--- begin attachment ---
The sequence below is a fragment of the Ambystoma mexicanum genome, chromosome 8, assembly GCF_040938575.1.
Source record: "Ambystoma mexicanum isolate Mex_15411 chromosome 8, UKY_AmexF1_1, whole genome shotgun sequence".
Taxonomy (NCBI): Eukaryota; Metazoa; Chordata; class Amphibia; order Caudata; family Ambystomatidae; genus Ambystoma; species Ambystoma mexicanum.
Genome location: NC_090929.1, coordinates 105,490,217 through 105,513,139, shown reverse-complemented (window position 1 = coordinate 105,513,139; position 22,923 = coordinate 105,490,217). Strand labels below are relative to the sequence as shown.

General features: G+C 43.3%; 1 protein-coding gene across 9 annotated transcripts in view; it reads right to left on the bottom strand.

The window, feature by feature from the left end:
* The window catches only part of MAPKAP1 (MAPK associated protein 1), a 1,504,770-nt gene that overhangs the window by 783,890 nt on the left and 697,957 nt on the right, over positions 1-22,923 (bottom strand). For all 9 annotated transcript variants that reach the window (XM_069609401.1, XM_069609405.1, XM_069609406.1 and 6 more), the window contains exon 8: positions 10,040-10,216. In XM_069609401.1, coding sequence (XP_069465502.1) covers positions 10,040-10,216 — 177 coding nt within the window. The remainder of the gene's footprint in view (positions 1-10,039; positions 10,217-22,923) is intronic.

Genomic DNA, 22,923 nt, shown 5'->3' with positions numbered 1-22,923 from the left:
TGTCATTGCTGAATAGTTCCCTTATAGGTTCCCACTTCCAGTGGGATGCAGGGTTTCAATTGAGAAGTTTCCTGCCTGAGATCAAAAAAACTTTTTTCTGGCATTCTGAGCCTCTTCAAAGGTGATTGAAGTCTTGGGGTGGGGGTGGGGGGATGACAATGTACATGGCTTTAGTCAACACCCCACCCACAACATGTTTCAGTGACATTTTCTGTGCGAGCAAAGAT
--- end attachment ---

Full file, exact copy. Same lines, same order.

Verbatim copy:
The sequence below is a fragment of the Ambystoma mexicanum genome, chromosome 8, assembly GCF_040938575.1.
Source record: "Ambystoma mexicanum isolate Mex_15411 chromosome 8, UKY_AmexF1_1, whole genome shotgun sequence".
Taxonomy (NCBI): Eukaryota; Metazoa; Chordata; class Amphibia; order Caudata; family Ambystomatidae; genus Ambystoma; species Ambystoma mexicanum.
Genome location: NC_090929.1, coordinates 105,490,217 through 105,513,139, shown reverse-complemented (window position 1 = coordinate 105,513,139; position 22,923 = coordinate 105,490,217). Strand labels below are relative to the sequence as shown.

General features: G+C 43.3%; 1 protein-coding gene across 9 annotated transcripts in view; it reads right to left on the bottom strand.

The window, feature by feature from the left end:
* The window catches only part of MAPKAP1 (MAPK associated protein 1), a 1,504,770-nt gene that overhangs the window by 783,890 nt on the left and 697,957 nt on the right, over positions 1-22,923 (bottom strand). For all 9 annotated transcript variants that reach the window (XM_069609401.1, XM_069609405.1, XM_069609406.1 and 6 more), the window contains exon 8: positions 10,040-10,216. In XM_069609401.1, coding sequence (XP_069465502.1) covers positions 10,040-10,216 — 177 coding nt within the window. The remainder of the gene's footprint in view (positions 1-10,039; positions 10,217-22,923) is intronic.

Genomic DNA, 22,923 nt, shown 5'->3' with positions numbered 1-22,923 from the left:
TGTCATTGCTGAATAGTTCCCTTATAGGTTCCCACTTCCAGTGGGATGCAGGGTTTCAATTGAGAAGTTTCCTGCCTGAGATCAAAAAAACTTTTTTCTGGCATTCTGAGCCTCTTCAAAGGTGATTGAAGTCTTGGGGTGGGGGTGGGGGGATGACAATGTACATGGCTTTAGTCAACACCCCACCCACAACATGTTTCAGTGACATTTTCTGTGCGAGCAAAGAT